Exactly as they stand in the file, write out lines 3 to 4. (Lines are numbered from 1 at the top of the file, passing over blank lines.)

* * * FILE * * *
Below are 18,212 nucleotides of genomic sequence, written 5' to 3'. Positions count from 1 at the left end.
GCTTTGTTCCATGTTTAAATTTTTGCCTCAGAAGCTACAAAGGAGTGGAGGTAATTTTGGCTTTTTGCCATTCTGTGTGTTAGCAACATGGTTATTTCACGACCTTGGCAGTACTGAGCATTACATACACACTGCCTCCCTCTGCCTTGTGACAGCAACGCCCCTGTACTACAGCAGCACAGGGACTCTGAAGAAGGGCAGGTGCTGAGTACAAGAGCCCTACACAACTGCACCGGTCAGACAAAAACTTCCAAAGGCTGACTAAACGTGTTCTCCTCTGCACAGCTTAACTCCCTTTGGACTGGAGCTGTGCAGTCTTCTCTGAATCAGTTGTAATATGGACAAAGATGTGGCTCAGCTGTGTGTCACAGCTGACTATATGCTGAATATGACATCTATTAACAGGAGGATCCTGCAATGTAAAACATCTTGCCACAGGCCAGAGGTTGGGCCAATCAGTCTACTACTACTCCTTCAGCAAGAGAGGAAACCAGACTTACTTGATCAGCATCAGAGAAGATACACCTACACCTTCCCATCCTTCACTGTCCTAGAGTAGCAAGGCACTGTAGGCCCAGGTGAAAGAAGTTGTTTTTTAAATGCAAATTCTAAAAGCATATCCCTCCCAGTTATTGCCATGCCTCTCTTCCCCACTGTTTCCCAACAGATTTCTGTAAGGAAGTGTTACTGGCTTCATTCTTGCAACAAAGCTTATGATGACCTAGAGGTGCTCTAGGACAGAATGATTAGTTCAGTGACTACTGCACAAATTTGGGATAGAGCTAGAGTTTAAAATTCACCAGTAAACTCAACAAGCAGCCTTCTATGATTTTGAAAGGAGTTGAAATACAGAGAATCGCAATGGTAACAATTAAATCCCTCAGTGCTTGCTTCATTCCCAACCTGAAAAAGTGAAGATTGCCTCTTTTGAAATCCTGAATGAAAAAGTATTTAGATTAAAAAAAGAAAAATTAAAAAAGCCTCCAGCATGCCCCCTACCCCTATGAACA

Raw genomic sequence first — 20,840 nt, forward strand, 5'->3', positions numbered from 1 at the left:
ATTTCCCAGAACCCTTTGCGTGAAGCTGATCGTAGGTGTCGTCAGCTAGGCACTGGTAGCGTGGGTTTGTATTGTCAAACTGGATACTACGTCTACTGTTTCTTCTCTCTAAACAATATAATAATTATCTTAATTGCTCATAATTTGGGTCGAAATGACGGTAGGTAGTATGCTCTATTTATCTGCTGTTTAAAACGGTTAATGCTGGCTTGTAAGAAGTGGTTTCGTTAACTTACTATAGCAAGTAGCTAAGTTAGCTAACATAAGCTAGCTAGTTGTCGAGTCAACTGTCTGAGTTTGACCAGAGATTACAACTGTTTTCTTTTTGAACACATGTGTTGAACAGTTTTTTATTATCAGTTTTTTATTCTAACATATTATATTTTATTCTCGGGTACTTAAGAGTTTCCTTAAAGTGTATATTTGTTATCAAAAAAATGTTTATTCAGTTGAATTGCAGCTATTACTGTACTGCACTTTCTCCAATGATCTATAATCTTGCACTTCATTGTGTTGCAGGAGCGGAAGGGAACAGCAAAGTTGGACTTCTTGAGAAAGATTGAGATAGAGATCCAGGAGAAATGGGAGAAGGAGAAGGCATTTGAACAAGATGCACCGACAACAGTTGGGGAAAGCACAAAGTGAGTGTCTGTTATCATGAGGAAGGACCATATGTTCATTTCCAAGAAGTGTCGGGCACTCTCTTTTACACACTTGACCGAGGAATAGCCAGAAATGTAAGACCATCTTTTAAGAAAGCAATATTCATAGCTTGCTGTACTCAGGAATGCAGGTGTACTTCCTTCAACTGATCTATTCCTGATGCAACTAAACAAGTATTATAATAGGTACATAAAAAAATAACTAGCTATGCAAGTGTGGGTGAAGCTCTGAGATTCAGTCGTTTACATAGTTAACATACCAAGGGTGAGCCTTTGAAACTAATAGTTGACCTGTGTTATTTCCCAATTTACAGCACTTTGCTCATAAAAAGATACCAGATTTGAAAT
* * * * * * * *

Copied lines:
Raw genomic sequence first — 20,840 nt, forward strand, 5'->3', positions numbered from 1 at the left:
ATTTCCCAGAACCCTTTGCGTGAAGCTGATCGTAGGTGTCGTCAGCTAGGCACTGGTAGCGTGGGTTTGTATTGTCAAACTGGATACTACGTCTACTGTTTCTTCTCTCTAAACAATATAATAATTATCTTAATTGCTCATAATTTGGGTCGAAATGACGGTAGGTAGTATGCTCTATTTATCTGCTGTTTAAAACGGTTAATGCTGGCTTGTAAGAAGTGGTTTCGTTAACTTACTATAGCAAGTAGCTAAGTTAGCTAACATAAGCTAGCTAGTTGTCGAGTCAACTGTCTGAGTTTGACCAGAGATTACAACTGTTTTCTTTTTGAACACATGTGTTGAACAGTTTTTTATTATCAGTTTTTTATTCTAACATATTATATTTTATTCTCGGGTACTTAAGAGTTTCCTTAAAGTGTATATTTGTTATCAAAAAAATGTTTATTCAGTTGAATTGCAGCTATTACTGTACTGCACTTTCTCCAATGATCTATAATCTTGCACTTCATTGTGTTGCAGGAGCGGAAGGGAACAGCAAAGTTGGACTTCTTGAGAAAGATTGAGATAGAGATCCAGGAGAAATGGGAGAAGGAGAAGGCATTTGAACAAGATGCACCGACAACAGTTGGGGAAAGCACAAAGTGAGTGTCTGTTATCATGAGGAAGGACCATATGTTCATTTCCAAGAAGTGTCGGGCACTCTCTTTTACACACTTGACCGAGGAATAGCCAGAAATGTAAGACCATCTTTTAAGAAAGCAATATTCATAGCTTGCTGTACTCAGGAATGCAGGTGTACTTCCTTCAACTGATCTATTCCTGATGCAACTAAACAAGTATTATAATAGGTACATAAAAAAATAACTAGCTATGCAAGTGTGGGTGAAGCTCTGAGATTCAGTCGTTTACATAGTTAACATACCAAGGGTGAGCCTTTGAAACTAATAGTTGACCTGTGTTATTTCCCAATTTACAGCACTTTGCTCATAAAAAGATACCAGATTTGAAAT